In 1846, at the age of 18, Daniel Nagle marched off to war, for the first time, as a drummer in the Washington Artillery, a company raised in Pottsville, PA, and commanded by his older brother James. Assigned to the 1st Pennsylvania Volunteer Infantry, Nagle's company saw considerable action during the Mexican War.
At the outbreak of the American Civil War, 15 years later, Daniel Nagle once again joined his older brother James as they marched off to answer President Lincoln’s call for troops just days after the rebel attack on Fort Sumter. This time Daniel was commissioned as Captain of Co. D, 6th Pennsylvania Volunteer Infantry, while brother James became the regiment's Colonel. The 6th was organized to serve for a term of three months, which was spent in western Virginia, under the command of General Robert Patterson. Although Patterson's force was a factor in McDowell's campaign of July 1861, they did not take part in the 1st Battle of Bull Run. By late July, the enlistments for Nagle and the men of the 6th had run out, and they were soon transported to Harrisburg where they were mustered out of service.
|Daniel Nagle, ca.1862-63 - photo courtesy of John Hoptak|
Nagle would not stay long back at home, for in September of 1861, Daniel became Captain of Co. D 48th Pennsylvania Volunteer Infantry, after raising the company from men of his hometown of Pottsville. After spending about a month organizing and training at Camp Curtin in Harrisburg, the 48th was sent off to war, where they would serve admirably with Gen. Ambrose Burnside during his successful campaign along the North Carolina coast. In November, Daniel was promoted to Major, and joined his brother James, the 48th's Colonel, among the commanding officers of the regiment. However, in July of 1862, Nagle resigned from his position in the 48th.
Just as before, Daniel Nagle would not stay long back at home. A little over a month after returning home, General Robert E. Lee began to push his army northward through Maryland, threatening Pennsylvania. On September 10, Pennsylvania Governor Andrew Curtin called out the “Emergency Militia” to defend the Commonwealth against rebel invasion. Daniel Nagle once again stepped forward, and was commissioned as the Lieutenant Colonel of the 19th Pennsylvania “Emergency Militia”. Made up of men from Schuylkill, Carbon, and Luzerne Counties, the 19th was organized at Camp Curtin on September 15th, and forwarded by rail to the Pennsylvania border (It is not clear at this time whether the 19th made it as far as Hagerstown, MD, as did many “Emergency Militia” units, but they certainly were organized early enough to assume they may have encamped with other units gathering around Greencastle, PA. During the Battle of Antietam on September 17th, militiamen at Greencastle noted the sound of the distant thunder of battle).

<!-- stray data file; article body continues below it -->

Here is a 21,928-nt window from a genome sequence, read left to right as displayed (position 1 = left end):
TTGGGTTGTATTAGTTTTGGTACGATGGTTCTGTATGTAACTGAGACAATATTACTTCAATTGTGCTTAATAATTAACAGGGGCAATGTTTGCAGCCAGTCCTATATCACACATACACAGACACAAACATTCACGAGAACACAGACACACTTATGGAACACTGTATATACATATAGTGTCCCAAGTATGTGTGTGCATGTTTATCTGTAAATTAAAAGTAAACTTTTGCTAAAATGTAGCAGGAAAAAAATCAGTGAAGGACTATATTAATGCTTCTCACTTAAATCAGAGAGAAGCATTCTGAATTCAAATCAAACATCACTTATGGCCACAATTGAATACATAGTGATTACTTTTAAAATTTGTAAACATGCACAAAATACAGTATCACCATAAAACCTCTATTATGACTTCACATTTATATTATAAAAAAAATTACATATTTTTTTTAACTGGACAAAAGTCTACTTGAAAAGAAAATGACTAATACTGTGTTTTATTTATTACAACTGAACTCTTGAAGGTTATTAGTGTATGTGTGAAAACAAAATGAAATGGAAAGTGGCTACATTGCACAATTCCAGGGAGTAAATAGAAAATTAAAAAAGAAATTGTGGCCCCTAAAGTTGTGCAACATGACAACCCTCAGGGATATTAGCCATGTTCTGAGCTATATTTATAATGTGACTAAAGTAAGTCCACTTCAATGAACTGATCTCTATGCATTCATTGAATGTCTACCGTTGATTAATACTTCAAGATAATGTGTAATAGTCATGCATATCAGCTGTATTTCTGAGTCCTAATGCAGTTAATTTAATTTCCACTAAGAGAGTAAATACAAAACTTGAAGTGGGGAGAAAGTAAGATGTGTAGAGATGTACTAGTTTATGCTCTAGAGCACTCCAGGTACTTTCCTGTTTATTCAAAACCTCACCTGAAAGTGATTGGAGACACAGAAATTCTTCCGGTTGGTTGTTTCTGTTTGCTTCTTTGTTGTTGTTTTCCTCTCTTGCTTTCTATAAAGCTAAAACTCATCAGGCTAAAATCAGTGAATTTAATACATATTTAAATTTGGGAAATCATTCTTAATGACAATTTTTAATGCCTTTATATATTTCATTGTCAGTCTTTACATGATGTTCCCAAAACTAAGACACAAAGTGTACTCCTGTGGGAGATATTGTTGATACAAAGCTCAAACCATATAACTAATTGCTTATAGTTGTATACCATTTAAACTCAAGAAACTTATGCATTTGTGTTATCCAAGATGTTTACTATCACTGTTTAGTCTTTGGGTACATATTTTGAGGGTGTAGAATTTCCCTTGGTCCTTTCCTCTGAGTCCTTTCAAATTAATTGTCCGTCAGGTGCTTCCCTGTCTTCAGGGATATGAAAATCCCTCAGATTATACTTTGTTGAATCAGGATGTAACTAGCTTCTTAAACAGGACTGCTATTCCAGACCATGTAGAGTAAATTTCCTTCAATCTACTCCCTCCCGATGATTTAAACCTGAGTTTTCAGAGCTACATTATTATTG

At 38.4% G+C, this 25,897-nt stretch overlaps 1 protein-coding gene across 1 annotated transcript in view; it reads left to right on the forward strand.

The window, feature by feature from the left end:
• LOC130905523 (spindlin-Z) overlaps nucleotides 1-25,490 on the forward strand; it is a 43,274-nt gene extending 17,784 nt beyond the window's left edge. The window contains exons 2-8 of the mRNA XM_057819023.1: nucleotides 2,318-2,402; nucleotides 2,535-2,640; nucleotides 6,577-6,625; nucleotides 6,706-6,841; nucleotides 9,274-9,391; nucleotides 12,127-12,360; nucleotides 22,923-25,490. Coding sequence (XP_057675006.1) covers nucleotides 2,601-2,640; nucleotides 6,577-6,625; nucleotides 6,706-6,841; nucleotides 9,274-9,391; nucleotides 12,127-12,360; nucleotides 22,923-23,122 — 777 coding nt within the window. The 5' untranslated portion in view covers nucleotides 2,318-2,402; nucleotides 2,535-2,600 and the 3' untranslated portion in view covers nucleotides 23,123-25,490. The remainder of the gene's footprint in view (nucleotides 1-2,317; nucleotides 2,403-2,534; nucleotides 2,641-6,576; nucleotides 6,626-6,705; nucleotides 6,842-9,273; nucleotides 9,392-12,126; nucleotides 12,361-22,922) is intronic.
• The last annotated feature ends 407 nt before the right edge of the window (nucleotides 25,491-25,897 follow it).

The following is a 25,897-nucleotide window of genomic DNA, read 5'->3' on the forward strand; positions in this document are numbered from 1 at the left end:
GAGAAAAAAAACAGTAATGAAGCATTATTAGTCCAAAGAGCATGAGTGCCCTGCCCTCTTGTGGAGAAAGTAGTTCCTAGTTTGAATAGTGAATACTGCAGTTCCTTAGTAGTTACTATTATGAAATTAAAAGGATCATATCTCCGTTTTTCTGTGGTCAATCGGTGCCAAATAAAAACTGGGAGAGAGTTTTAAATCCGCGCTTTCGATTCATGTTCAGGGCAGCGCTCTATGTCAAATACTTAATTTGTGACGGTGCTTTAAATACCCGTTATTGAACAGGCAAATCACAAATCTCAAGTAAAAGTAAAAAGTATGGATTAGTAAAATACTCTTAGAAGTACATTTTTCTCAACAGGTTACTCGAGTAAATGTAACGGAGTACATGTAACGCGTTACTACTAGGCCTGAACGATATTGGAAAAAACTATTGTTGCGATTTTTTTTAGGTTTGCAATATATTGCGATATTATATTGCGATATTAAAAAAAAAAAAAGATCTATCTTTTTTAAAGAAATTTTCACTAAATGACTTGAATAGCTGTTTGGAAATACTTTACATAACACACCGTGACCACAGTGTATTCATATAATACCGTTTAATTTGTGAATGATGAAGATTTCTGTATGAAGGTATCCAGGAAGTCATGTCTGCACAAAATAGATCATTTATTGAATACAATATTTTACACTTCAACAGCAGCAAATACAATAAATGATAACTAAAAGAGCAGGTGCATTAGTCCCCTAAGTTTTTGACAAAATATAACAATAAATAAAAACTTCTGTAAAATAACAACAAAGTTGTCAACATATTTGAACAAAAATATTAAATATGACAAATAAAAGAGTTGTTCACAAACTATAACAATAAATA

After the Union victory at Antietam, and the threat of invasion by Lee, the “Emergency Militia” were ordered back to Harrisburg, and on the 27th of September, Nagle and the rest of the 19th were mustered out of service.
|post-war image (ca. 1880s?)|
In case you haven’t already sensed a pattern, Daniel Nagle would not stay long back at home, once again. In November of 1862, Nagle was appointed as Colonel of the newly created 173rd Pennsylvania Volunteer Infantry. The 173rd primarily performed garrison and provost duties while serving it’s nine month enlistment, however, in early July 1863, the 173rd was assigned to the 11th Corps and took part in the pursuit of Lee’s defeated army after the Battle of Gettysburg. Once back in Virginia, the 173rd played out the rest of its days guarding the Orange & Alexandria Railroad, before being mustered out of service in mid August of 1863.
Daniel Nagle would live to the ripe old age of 90, passing away on January 11, 1918. He is buried in the Presbyterian Cemetery, overlooking his hometown of Pottsville, PA, with a sizable tombstone worthy of a man who answered the call of his country time and again.
|photo by Russ Dodge - http://www.findagrave.com|
(to "meet" other militiamen, click here)
Bates, Samuel P. History of Pennsylvania volunteers, 1861-5 : prepared in compliance with acts of the legislature. Harrisburg: B. Singerly, State Printer, 1869
Bosbyshell, Oliver Christian. The 48th in the War: Being a Narrative of the Campaigns of the 48th Regiment, Infantry, Pennsylvania Veteran Volunteers, During the War of the Rebellion. Philadelphia: Avil Printing Co., 1895.
Civil War Muster Roll and Related Records, 1861-1866, 19th Regiment Pennsylvania Volunteer Militia, Records Group (RG) 19, Series# 19.11, Carton 127, Pennsylvania State Archives, Harrisburg, PA.
Dodge, Russ. Col Daniel Nagle (1828 - 1918) accessed 16 October 2011, available from http://www.findagrave.com/cgi-bin/fg.cgi?page=gr&GSsr=281&GScid=1653808&GRid=59835939; Internet.
Hoptak, John David. The 48th Pennsylvania Infantry... (blog), available from http://www.48thpennsylvania.blogspot.com/; Internet.
Thompson, Heber S. The First Defenders. 1910.